In his usual display of grit, it turns out Pedroia’s been playing with a right knee injury since May 15, which obviously jives with his slump.  Since that date, he’s batted roughly .190, his season average dropping by about forty points.  But an MRI shows he’s good to go, as his recent stunts have shown.  During this last homestand, he’s batted .484.  Youkilis exited a game with back spasms, only to return to get hit in the right elbow with a pitch and exit again.  He’s now good to go.  Scutaro got a day off due to a nerve-root injection, and he’s good to go.  Dice-K landed himself on the DL with a right forearm strain but has now been cleared to start Thursday against the Rockies.  Cameron is back to seeing time in center field.  Beckett is making great strides in his recovery from his back pain.  Hermida has five fractured left ribs and is not so good to go.  He’s on the DL.  That is one powerful right knee Beltre’s got.  Speaking of which, Ellsbury continues to serve time on the DL, now with a different fracture in his left ribs, which he probably sustained on May 23 with a diving catch.  No baseball activities for two weeks and then a slow but steady rehab.  Don’t expect to see him back before the All-Star break.  Wow.  Our outfield situation is now terrible.  Seriously.  This is why it pays to have an abundance of reserves.  Paps was reactivated from the bereavement list, just in time to prevent any more blown saves.  Nelson and Bonser were designated for assignment, Atchison was recalled, and Doubront was called up but then sent down in favor of Robert Manuel.

Well, that’s a wrap.  If we thought we were in a good place before, we’re in an even better place now.  We’re poised to take the AL East by storm.  At this point, one win is all it takes.  Lester faces the Rockies tonight at Coors Field.  Let’s do it.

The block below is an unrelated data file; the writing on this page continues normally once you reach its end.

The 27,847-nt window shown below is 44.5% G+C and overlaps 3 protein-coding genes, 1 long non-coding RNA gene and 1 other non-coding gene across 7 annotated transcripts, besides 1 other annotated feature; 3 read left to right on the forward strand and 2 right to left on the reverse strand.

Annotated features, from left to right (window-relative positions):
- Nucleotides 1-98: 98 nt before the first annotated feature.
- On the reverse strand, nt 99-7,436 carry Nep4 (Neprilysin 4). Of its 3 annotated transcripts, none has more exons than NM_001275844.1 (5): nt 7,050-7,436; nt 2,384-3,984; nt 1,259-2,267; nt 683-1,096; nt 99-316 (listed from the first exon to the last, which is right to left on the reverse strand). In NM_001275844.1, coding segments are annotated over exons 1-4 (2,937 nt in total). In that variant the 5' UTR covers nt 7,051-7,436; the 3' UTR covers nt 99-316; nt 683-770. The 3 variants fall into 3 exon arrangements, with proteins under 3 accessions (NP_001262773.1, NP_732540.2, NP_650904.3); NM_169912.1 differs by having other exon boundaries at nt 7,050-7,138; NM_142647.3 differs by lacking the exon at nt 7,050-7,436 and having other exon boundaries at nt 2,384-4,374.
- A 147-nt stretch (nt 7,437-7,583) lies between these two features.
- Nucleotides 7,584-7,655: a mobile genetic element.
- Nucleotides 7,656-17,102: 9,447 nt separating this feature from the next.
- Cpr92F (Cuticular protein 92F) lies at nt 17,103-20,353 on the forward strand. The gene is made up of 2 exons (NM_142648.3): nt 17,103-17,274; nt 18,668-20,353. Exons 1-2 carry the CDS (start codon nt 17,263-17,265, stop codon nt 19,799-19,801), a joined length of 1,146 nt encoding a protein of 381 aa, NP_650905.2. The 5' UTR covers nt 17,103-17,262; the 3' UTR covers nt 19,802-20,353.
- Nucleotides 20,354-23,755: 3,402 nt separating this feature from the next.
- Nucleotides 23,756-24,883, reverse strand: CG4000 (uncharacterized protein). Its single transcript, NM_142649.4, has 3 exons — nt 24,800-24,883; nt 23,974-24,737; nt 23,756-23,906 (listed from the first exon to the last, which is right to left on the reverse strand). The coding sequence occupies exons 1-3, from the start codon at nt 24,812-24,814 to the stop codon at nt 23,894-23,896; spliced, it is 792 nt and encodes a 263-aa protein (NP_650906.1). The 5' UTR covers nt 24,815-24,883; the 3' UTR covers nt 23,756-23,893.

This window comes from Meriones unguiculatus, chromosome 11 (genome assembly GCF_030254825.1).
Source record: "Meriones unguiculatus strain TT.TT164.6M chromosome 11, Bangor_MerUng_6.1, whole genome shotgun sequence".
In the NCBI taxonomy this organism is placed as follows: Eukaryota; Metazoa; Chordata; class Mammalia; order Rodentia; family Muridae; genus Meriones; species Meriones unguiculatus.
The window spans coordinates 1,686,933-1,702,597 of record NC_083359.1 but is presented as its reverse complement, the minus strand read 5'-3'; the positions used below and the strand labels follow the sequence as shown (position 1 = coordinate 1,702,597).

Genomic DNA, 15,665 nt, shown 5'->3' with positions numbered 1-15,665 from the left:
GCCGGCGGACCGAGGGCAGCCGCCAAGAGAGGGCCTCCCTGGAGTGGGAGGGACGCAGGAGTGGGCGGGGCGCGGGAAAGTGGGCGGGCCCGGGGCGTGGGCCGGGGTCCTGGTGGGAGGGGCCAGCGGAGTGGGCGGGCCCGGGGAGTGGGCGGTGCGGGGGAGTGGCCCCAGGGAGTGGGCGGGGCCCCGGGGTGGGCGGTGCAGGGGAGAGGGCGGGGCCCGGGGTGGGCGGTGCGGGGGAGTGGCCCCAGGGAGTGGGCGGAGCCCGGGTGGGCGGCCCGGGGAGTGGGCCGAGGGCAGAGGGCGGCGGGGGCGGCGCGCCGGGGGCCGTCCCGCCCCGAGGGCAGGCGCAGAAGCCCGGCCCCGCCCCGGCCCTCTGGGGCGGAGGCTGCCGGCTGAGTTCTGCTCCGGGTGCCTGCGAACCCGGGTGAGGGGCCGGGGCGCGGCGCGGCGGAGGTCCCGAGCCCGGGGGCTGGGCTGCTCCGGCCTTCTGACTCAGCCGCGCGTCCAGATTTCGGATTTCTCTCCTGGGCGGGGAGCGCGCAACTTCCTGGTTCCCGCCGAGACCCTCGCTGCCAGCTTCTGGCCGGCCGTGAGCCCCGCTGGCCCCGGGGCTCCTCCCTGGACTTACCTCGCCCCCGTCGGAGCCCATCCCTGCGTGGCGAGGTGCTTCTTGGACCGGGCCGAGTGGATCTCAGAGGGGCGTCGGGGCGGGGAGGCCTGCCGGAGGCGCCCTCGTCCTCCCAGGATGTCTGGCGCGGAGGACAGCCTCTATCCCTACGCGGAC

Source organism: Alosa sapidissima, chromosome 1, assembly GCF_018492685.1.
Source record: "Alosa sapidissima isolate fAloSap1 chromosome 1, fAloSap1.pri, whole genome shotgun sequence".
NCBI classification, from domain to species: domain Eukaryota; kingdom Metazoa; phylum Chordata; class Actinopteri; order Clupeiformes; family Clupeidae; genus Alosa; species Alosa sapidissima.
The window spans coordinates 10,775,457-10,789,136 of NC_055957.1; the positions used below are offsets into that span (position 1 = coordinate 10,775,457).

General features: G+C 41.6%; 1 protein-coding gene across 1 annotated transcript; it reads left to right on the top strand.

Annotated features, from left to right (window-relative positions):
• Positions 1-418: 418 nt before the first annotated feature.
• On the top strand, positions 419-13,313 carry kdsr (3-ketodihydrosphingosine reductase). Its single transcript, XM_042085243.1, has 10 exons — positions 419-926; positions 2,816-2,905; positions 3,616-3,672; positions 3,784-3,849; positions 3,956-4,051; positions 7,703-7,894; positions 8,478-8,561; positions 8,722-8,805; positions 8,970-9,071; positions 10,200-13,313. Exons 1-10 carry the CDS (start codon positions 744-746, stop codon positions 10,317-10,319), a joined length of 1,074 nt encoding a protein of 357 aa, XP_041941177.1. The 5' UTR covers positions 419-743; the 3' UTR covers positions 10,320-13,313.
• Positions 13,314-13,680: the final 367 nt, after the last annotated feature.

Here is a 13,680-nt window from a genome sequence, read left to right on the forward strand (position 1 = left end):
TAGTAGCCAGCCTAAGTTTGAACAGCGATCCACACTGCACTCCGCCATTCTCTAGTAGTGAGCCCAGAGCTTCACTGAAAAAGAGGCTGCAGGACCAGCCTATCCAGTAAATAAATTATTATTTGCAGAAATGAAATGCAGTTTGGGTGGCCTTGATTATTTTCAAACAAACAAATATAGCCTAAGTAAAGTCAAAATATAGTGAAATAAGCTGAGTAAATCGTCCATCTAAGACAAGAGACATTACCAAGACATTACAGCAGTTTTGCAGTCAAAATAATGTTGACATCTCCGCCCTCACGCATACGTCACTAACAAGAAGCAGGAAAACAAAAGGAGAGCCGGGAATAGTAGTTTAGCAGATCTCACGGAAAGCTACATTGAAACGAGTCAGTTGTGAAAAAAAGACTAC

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Last night was yet another off night for Lackey.  He’s turning out to be a substantial disappointment.  I was ready for him to come in here and take the AL East and pretty much everyone else by storm.  That hasn’t happened.  At all.  His ERA is a mediocre 5.07 and his WHIP is a shabby 1.56.  His OPP AVG is a high .284.  Last night’s loss moves his record to four and three.  Not a good direction for him to be moving in.  Although I would like to point out that I don’t think this will continue beyond this year.  We’ve seen this before, especially with pitchers; a lot of guys just don’t do that well in their first year with us, but they pick it up during their sophomore season in a Boston uniform.  Boston is a tough place to play, but the reasons why it’s a tough place to play are reasons why Lackey will thrive year long term.  The key, of course, is being able to wait.  Right now, we just don’t have time to do that.